Thursday, 1 August 2013

Researchers develop nanodiamond thermometer to take temperature of individual cells

Researchers develop nanodiamond
thermometer to take temperature
of individual cells
The image shows an artistic
representation of a novel technique
for nanoscale temperature control
inside of a living cell using
techniques from quantum optics. The
image depicts a rendering of a cell
containing nanodiamonds and gold
nanoparticles. A gold nanoparticle is
heated by an external laser beam
and nanodiamonds are used to probe
the local temperature. Credit: Georg
( —Researchers working at a
lab at Harvard University have
developed a technique that allows for
taking the temperature of individual
living cells. In their paper published
in the journal Nature , the team
describes their technique and just
how precise temperature
measurements taken with it can be.
The new thermometer developed by
the team follows work by other
researchers who have found that
single atom impurities in diamond
crystals (which typically are replaced
with a nitrogen atom and a vacancy
gap) can be ultrasensitive to changes
in temperature—such fluctuations
can be seen as a hindrance when
attempting to use such material to
hold quantum bits , but in the
biological world , they can be used to
very precisely measure temperature.
In their research the team at Harvard
injected a single nanodiamond (a
diamond just 100 nm in size) into a
human cell. Once in place a green
laser was shone onto the
nanodiamond. Because it altered the
spin state of an electron in the
impurity, the light that was emitted
was changed to red. The degree to
which it was changed was then used
to calculate the temperature of the
interior of the cell. Following that
experiment, the team injected two
nanodiamonds into a single cell, then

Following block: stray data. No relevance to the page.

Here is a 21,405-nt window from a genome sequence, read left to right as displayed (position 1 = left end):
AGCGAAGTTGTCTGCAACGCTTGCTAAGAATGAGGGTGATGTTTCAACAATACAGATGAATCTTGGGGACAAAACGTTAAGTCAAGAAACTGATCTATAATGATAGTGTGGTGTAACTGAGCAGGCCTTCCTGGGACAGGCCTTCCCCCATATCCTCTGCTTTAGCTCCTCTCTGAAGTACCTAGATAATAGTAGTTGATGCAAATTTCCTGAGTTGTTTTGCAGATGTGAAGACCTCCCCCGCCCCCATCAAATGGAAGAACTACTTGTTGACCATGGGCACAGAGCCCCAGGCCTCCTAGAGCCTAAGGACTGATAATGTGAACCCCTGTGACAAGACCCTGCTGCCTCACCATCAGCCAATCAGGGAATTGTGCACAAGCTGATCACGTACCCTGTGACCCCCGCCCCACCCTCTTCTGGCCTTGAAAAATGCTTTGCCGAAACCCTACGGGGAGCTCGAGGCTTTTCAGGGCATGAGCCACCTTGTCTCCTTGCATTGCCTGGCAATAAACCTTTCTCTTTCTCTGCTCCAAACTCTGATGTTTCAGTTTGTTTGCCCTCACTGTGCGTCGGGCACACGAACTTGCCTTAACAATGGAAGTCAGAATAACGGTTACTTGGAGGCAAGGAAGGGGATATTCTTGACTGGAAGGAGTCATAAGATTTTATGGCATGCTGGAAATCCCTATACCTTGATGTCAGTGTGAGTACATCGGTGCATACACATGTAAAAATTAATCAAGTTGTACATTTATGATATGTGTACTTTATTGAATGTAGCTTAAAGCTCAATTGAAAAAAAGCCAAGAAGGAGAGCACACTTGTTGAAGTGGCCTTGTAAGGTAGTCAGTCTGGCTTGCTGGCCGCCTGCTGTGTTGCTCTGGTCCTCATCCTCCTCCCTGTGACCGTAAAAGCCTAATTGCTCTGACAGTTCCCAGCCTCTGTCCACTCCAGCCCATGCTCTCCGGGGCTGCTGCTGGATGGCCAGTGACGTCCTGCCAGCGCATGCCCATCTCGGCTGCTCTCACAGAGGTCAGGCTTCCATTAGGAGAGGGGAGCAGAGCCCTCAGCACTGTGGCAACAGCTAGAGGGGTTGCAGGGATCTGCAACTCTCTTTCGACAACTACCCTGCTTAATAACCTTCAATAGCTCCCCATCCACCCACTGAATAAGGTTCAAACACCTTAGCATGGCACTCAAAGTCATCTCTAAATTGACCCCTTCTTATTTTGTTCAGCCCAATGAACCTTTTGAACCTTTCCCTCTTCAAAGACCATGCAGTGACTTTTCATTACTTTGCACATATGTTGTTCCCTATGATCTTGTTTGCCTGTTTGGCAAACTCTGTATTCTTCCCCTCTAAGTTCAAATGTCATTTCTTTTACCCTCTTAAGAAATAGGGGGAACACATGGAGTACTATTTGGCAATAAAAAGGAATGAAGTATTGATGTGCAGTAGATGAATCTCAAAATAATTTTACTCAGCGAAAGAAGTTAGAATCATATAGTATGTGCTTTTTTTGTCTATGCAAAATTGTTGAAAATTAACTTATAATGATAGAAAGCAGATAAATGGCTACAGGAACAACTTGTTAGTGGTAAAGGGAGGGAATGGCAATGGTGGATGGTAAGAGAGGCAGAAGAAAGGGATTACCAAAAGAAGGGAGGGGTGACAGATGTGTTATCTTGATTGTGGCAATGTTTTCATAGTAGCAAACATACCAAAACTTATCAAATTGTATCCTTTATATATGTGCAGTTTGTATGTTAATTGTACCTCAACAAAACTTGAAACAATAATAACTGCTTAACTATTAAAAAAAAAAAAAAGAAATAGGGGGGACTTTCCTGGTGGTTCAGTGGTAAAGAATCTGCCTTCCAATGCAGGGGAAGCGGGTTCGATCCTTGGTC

focused two separate green lasers
onto them, then measured the red
light that was emitted. This allowed
them to measure the temperature
difference between two locations in
the same cell. Next, the team
injected a nanodiamond and a gold
particle into the cell. Once in place a
green laser was shone onto the
nanodiamond while another laser
was shined onto the gold particle
causing it to heat up. That heat was
transferred to the rest of the cell and
was subsequently measured by the
Using this technique the researchers
report being able to measure
temperature fluctuations as small as
0.05 Kelvin—they expect to achieve
better results in the future as
temperature fluctuations as small as
0.0018 Kelvin have been recorded
using the device outside of a cell. A
thermometer with such precision
could conceivably be used for both
research purposes and in practical
applications such as helping to
distinguish (or kill) individual cancer
cells inside the body.
More information: Nanometre-scale
thermometry in a living cell, Nature
500, 54–58 (01 August 2013)
Sensitive probing of temperature
variations on nanometre scales is an
outstanding challenge in many areas
of modern science and technology. In
particular, a thermometer capable of
subdegree temperature resolution
over a large range of temperatures as
well as integration within a living
system could provide a powerful new
tool in many areas of biological,
physical and chemical research.
Possibilities range from the
temperature-induced control of gene
expression and tumour metabolism6
to the cell-selective treatment of
disease7, 8 and the study of heat
dissipation in integrated circuits1. By
combining local light-induced heat
sources with sensitive nanoscale
thermometry, it may also be possible
to engineer biological processes at
the subcellular level. Here we
demonstrate a new approach to
nanoscale thermometry that uses
coherent manipulation of the
electronic spin associated with
nitrogen–vacancy colour centres in
diamond. Our technique makes it
possible to detect temperature
variations as small as 1.8?mK (a
sensitivity of 9?mK?Hz?1/2) in an
ultrapure bulk diamond sample.
Using nitrogen–vacancy centres in
diamond nanocrystals
(nanodiamonds), we directly measure
the local thermal environment on
length scales as short as 200?
nanometres. Finally, by introducing
both nanodiamonds and gold
nanoparticles into a single human
embryonic fibroblast, we
demonstrate temperature-gradient
control and mapping at the
subcellular level, enabling unique
potential applications in life sciences.
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